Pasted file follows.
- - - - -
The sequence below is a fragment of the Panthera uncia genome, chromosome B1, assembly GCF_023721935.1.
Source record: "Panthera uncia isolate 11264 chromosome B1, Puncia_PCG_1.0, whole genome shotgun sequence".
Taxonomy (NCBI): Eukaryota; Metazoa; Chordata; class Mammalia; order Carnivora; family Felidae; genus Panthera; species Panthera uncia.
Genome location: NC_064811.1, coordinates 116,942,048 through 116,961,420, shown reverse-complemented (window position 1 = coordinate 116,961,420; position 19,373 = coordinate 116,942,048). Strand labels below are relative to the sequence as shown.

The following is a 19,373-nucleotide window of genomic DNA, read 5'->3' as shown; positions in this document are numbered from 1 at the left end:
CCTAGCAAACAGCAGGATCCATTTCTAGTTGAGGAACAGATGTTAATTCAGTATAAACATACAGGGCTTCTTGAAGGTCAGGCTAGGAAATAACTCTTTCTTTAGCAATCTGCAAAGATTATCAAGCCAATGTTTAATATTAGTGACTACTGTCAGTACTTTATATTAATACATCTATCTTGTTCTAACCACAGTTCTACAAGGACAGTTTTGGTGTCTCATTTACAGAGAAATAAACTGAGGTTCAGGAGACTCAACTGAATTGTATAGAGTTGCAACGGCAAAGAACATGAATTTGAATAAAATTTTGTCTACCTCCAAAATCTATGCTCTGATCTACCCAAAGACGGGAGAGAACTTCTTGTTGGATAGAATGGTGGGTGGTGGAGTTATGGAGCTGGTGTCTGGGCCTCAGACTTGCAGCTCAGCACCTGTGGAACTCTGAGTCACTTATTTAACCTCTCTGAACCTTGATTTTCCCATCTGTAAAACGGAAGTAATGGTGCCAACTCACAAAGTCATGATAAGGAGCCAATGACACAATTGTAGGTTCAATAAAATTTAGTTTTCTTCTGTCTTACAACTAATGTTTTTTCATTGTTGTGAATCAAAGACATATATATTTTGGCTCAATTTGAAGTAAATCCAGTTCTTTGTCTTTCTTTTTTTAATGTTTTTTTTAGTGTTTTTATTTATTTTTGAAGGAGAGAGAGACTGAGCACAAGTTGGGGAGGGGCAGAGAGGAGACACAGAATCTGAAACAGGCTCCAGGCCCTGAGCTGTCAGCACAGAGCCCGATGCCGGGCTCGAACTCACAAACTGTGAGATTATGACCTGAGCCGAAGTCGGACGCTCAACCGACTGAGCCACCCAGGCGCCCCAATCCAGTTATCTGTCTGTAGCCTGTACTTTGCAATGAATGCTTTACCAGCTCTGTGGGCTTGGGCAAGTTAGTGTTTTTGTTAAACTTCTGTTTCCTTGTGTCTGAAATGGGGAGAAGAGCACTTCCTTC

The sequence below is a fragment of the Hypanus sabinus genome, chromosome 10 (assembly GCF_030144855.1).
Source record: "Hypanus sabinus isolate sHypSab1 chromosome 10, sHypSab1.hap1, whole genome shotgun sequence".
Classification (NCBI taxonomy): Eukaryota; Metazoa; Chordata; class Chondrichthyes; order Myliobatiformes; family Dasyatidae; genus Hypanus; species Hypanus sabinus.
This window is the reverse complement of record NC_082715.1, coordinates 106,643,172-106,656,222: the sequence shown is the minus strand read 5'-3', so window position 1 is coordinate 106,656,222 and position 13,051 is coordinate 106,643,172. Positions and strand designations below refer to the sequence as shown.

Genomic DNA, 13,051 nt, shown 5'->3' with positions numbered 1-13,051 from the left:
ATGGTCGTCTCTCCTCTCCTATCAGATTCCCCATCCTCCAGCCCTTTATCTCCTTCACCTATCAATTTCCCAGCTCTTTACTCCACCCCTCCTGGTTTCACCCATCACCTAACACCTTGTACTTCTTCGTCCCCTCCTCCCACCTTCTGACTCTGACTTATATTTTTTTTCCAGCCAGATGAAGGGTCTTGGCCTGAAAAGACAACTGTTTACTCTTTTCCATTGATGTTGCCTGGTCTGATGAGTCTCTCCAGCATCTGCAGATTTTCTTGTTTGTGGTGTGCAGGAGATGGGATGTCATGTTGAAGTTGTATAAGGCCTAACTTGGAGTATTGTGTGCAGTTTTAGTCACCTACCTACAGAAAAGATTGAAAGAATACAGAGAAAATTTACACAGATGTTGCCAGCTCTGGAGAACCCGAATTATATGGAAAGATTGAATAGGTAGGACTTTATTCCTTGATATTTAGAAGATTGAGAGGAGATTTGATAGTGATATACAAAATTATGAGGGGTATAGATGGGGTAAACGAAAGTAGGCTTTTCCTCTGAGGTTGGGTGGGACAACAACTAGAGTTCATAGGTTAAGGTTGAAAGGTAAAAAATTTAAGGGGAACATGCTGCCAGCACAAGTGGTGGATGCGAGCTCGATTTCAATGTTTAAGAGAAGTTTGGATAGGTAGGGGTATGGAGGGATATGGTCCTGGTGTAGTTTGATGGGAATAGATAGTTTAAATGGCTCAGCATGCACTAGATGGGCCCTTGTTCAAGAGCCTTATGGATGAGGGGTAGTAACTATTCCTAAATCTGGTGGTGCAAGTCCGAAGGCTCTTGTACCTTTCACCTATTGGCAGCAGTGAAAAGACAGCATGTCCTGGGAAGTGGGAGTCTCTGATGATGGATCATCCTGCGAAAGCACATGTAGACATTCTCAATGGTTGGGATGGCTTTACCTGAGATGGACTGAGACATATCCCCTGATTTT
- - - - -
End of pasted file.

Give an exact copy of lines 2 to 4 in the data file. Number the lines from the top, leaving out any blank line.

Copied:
Source record: "Panthera uncia isolate 11264 chromosome B1, Puncia_PCG_1.0, whole genome shotgun sequence".
Taxonomy (NCBI): Eukaryota; Metazoa; Chordata; class Mammalia; order Carnivora; family Felidae; genus Panthera; species Panthera uncia.
Genome location: NC_064811.1, coordinates 116,942,048 through 116,961,420, shown reverse-complemented (window position 1 = coordinate 116,961,420; position 19,373 = coordinate 116,942,048). Strand labels below are relative to the sequence as shown.